Videos Online Forum

On this page we give you a short overview of available videos of previous Online Forums. You can always find more videos on


Online Forum with Roland Frutig


Agroforestry - way out of deficit farming

Understanding nature is an essential key to successful agriculture. Roland Frutig is someone who studies the complex interrelationships and interactions between plants, photosynthesis, soil cover and integrated livestock farming, and in particular practices and analyses them in practice in very different climates. One of the farms he supports with advice is Woodlands Farm, just a few Kilometres from Agabu - Ncheu, where our school, the sbcw, takes place. Some of us have visited the farm and are delighted with the results. Admittedly, agroforestry is not traditional agriculture, and it requires a rethink in many respects, which is not easy for those who have been farming with great effort for decades. This is exactly why we invited Roland to the Online Forum: because it is the core competence of King's Institute for Transformation to facilitate processes of rethinking.

Roland looks at nature from the perspective of a scientist, who wants to know how it works. When I listen to him as a believer, his explanations reveal to me the ingenuity and complexity of creation, and I realise that we are still a long way from unlocking the potential that lies dormant in nature. That is worship! We believe in the God who created heaven and earth in all their beauty and complexity, whose thoughts are much greater and more complex than anything we can grasp. From this perspective, we can learn a lot from Roland. You will discover that Malawi is still a long way from realising its potential in agriculture, both ecologically and economically.

Roland Frutig was born 1956 in Switzerland, studied law at the university of Bern. With a wide range of experiences in legal practice he shifted towards city planning and real estate development, for 15 years analyzing large scale projects for investors/real estate developers.
Since 1999, he is closely related to India with social projects, 15 years assistance in watershed development projects in Maharashtra, and close collaboration with indian partners in agroforestry implementation and integrated watershed development projects.
In 2015 Roland started learning from Indian farmers about agroforestry and natural farming. The visit of Bhaskar Save was the turning point learning to look at the basics of agriculture and how nature works. Getting connected with Ernst Götsch and his team in Brazil was the next turning point in natural approaches to agriculture and how to systematically mimicking forests.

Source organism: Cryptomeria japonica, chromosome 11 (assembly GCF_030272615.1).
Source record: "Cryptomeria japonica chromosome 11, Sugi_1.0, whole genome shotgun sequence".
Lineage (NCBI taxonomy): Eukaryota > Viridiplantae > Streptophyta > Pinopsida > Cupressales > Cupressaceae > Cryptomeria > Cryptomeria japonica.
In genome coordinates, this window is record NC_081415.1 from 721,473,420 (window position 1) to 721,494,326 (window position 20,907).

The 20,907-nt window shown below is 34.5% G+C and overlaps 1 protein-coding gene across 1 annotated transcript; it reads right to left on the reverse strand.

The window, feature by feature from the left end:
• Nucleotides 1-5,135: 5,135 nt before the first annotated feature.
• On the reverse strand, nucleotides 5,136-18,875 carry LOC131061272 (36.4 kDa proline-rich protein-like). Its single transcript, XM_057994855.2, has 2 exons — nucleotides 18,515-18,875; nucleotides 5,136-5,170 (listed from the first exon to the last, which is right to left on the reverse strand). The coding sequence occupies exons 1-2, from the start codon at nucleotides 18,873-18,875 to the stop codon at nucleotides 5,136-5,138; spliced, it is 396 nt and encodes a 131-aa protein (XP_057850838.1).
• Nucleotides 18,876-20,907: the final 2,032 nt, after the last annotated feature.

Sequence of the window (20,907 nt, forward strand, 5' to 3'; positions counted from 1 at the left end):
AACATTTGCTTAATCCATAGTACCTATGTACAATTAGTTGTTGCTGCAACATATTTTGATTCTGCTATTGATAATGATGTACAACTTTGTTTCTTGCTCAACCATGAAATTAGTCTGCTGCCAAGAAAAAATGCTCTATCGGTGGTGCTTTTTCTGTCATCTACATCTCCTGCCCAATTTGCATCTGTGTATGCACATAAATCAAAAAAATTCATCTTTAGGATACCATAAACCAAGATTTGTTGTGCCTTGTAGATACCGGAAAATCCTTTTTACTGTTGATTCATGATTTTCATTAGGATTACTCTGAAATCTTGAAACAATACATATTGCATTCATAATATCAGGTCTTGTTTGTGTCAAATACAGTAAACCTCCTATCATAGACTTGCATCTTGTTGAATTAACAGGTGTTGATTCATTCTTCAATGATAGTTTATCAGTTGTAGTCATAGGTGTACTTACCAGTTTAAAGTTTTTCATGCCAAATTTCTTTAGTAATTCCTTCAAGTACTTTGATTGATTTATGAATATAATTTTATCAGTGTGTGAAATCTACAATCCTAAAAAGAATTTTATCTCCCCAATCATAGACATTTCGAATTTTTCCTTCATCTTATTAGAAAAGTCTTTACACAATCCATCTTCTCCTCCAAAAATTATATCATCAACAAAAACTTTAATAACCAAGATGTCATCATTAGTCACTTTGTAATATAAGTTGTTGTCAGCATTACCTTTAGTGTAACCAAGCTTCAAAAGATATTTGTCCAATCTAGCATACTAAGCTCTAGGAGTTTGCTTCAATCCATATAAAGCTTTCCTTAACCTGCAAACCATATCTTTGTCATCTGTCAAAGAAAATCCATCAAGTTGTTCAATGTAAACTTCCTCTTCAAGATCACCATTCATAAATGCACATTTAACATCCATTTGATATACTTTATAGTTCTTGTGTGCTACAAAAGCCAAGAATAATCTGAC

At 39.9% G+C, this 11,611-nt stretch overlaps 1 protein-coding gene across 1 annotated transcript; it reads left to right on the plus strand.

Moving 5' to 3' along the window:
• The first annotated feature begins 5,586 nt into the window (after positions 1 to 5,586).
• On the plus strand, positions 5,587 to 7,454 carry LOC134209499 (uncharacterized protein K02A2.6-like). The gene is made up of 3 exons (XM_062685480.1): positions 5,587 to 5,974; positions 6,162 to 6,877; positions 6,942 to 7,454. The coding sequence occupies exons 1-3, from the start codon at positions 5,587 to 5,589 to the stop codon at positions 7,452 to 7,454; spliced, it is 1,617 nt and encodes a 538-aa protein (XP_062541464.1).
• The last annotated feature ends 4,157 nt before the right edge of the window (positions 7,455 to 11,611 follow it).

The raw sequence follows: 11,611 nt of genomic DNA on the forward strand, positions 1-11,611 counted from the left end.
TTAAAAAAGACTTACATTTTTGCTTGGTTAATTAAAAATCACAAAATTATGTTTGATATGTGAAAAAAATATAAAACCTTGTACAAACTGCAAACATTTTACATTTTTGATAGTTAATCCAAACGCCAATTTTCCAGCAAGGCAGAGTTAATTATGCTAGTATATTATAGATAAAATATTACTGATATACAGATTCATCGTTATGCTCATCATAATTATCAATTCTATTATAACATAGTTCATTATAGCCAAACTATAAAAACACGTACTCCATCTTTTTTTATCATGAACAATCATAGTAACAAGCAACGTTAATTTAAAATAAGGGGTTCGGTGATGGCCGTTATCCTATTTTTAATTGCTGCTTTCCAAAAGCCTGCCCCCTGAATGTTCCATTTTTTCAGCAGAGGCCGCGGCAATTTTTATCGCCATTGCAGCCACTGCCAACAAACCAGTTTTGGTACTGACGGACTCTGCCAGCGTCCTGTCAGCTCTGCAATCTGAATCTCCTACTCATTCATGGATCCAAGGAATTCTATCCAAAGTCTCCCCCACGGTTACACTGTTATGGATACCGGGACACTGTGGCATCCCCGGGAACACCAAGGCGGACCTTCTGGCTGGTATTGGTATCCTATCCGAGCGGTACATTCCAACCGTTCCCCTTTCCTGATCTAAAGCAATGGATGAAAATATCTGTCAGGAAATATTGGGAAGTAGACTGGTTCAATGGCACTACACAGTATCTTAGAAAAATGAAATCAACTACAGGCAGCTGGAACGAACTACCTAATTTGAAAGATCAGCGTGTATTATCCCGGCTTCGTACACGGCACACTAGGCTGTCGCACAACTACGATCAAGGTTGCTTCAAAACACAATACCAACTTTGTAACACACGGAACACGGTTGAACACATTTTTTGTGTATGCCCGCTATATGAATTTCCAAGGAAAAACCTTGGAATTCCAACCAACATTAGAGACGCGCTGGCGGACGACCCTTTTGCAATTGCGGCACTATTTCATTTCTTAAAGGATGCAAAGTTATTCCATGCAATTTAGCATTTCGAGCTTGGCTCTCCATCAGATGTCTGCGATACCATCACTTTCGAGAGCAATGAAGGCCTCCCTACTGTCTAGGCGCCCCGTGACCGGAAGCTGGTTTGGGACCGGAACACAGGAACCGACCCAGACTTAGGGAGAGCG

Since 2017 assistance in building up Sristi Village close to Pondicherry, a home mentally disabled people and school for 50 multiple children.
Regular visits of agroforestry farms in India; self-education in agroforestry and exchange with partners in Brazil. Since 2019, Roland is building up training centers for agroforestry and rural development in Africa (Nigeria, Malawi, Uganda, Tanzania, Zimbabwe, Namibia). Training and mobilizing young people to plant their future. Within a short period of time Roland Frutig got connected/involved into agroforestry projects from sea level to 2’000 m in almost all different climate zones. The young leaders of the project are linked in a lose network (APN) where they exchange their experience.
Since 2021 a large part of Roland's work concentrates on setting up proper training materials and visuals for practical education at different levels. It is part of setting up the foundation for upscaling agroforestry and linking it to sustainable landscape development.
Collaboration with Agriculture University Jodhpur, India and Julius-Kühn-Institute (Federal Research Institute of Crop plants, Berlin, Germany).

Summary of the video

00:12 Agroforestry promotes sustainable farming practices.
Roland Frutig studied the interrelationships between plants, photosynthesis, soil, and livestock farming.
He is building training centers for agroforestry and rural development in various African countries.

04:13 Agroforestry promotes sustainable agriculture
Agroforestry aims to create surplus systems by giving back more to ecosystems